The Signum Function may be Continuous

Abstract: Continuity is defined relative to a topology. For two distinct topological spaces {(X,\mathcal{O}_1)} and {(X,\mathcal{O}_2)} having the same underlying set {X} but different families of open sets, a function may be continuous in one but discontinuous in the other.

The signum function is defined on the real line as follows:

\displaystyle \mathrm{sgn} x = \begin{cases} -1, \quad x < 0 \\ \ \ 0, \quad x = 0 \\ +1, \quad x > 0 \end{cases} \,.

It is the archetype of a function with a jump discontinuity. So how can the title of this article, claiming that such a function may be continuous, be justified? It all depends on the topology!

Topological Spaces

A topological space is a pair {(X,\mathcal{O})} comprising a set {X} and a family {\mathcal{O}} of subsets of {X}. The family {\mathcal{O}} must be closed under arbitrary unions and finite intersections, and also contain both {X} and {\emptyset}. The sets in {\mathcal{O}} are called the open sets. This structure enables us to define continuity and many other concepts, such as dimension, compactness and connectedness.

Metric spaces, in which the distance between each pair of points is defined, are special examples of topological spaces, as the metric may be used to define a topological structure. Euclidean spaces, which are particular metric spaces, are also topological spaces.

A neighbourhood of a point {x\in X} is any open set containing {x}. For the real line {\mathbb{R}}, the usual topology is generated by forming arbitrary unions and finite intersections of open intervals. The open ball {B_\varepsilon(x) = \{x : |x-x_0|<\varepsilon \}} is a neighbourhood of {x_0}.


For two topological spaces {(X,\mathcal{O}_X)} and {(Y,\mathcal{O}_Y)}, a function {f:X\rightarrow Y} is continuous if the inverse image of every open set is open. That is, for {U\in \mathcal{O}_Y}, {f^{-1}(U)\in\mathcal{O}_X}.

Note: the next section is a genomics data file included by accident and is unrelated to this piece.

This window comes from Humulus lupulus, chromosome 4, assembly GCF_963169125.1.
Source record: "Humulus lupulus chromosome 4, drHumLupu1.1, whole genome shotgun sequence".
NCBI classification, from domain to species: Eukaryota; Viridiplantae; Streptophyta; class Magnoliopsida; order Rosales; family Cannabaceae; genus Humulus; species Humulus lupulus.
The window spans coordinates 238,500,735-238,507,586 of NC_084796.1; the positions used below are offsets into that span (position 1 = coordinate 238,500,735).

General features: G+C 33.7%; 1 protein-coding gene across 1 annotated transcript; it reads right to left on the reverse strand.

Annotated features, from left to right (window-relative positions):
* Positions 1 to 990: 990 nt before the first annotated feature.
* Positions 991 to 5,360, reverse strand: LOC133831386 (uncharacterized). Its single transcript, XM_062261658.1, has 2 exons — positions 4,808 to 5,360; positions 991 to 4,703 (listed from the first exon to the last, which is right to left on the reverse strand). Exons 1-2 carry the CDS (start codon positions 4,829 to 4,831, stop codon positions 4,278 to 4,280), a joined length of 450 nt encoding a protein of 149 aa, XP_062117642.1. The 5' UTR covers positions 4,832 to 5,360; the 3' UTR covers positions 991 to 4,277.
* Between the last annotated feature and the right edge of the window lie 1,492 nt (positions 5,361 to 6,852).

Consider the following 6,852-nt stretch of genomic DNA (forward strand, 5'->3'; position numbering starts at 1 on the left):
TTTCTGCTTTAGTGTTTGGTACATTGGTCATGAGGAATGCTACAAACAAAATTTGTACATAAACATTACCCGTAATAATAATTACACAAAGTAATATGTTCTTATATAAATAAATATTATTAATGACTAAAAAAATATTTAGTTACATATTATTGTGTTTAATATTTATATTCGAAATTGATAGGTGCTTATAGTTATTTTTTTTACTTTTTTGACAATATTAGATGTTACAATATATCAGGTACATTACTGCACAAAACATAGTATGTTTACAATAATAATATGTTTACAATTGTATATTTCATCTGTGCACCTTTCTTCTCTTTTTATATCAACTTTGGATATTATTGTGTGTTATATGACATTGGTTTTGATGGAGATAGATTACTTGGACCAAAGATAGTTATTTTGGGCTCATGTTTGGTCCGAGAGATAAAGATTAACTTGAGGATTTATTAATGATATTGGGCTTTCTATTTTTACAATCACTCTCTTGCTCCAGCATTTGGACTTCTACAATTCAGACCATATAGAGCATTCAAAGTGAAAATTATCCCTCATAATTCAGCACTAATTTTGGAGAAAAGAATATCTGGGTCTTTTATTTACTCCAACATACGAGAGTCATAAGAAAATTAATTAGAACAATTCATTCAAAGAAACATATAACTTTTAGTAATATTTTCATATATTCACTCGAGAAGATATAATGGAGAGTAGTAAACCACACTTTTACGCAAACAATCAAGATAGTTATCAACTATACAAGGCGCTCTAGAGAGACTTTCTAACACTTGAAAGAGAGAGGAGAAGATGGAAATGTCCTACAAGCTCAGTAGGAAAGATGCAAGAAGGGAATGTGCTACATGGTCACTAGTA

For the usual topology, the {\varepsilon}{\delta} definition of continuity of a function {f:\mathbb{R}\rightarrow\mathbb{R}} is equivalent to the more general topological definition: the inverse image of every open set is open. For the signum function, it is clear that the inverse image of the open interval {(-1,+1)} is the singleton {\{0\}}, which is not an open set. Therefore, the signum function is not continuous with the usual topology. This is no surprise.

Now let us define another topology in {\mathbb{R}^2}. Let {\mathcal{O}_1} be the usual topology on the real line. A strip neighbourhood of {(x_0,y_0)} is the set {\{(x,y): |x-x_0|<\varepsilon\ \mbox{and}\ y\in\mathbb{R}\}}. It is infinite in the `vertical’ direction. We generate a topology by forming arbitrary unions and finite intersections of such neighbourhoods. This is the family {\mathcal{O}_2} of all sets of the form {U\times\mathbb{R}} where {U\in\mathcal{O}_1}.

It is clear that if {U} is a neighbourhood of {(x_0,y_0)} then it is also a neighbourhood of {(x_0,y)} for all {y\in\mathbb{R}}. Now consider the parametric function from {\mathbb{R}} to {\mathbb{R}^2}:

x(t) = t \,, \qquad y(t) = \mathrm{sgn}\ t \qquad\mbox{for}\qquad t\in\mathbb{R} \,.

The inverse image of a strip neighbourhood of {(x,y)} is an open interval in {\mathbb{R}}. This is true even when {x=0}. Thus, the function, which has the same `graph’ as the signum function defined above, is continuous.

Separation Axioms

The bare definition of topology is somewhat barren. The problem of functions that appear discontinuous but that are actually continuous arose because a neighbourhood of a point {(x,y)} is also a neighbourhood of any other point in the same `vertical’ line. Two points {(x,y_1)} and {(x,y_2)} cannot be “housed off” from each other.

To remove this difficulty, we need to introduce additional constraints. Felix Hausdorff defined a criterion that solves the problem. We require that any two points in a topological space {(X,\mathcal{O})} have disjoint neighbourhoods. Spaces satisfying this condition are now called Hausdorff spaces. There is a hierarchy of conditions known as separation axioms, {\mathrm{T}_0, \mathrm{T}_1, \mathrm{T}_2, \mathrm{T}_3, \dots\ }. Hausdorff’s condition is {\mathrm{T}_2}.


{\bullet} Wikipedia article: Separation axiom.

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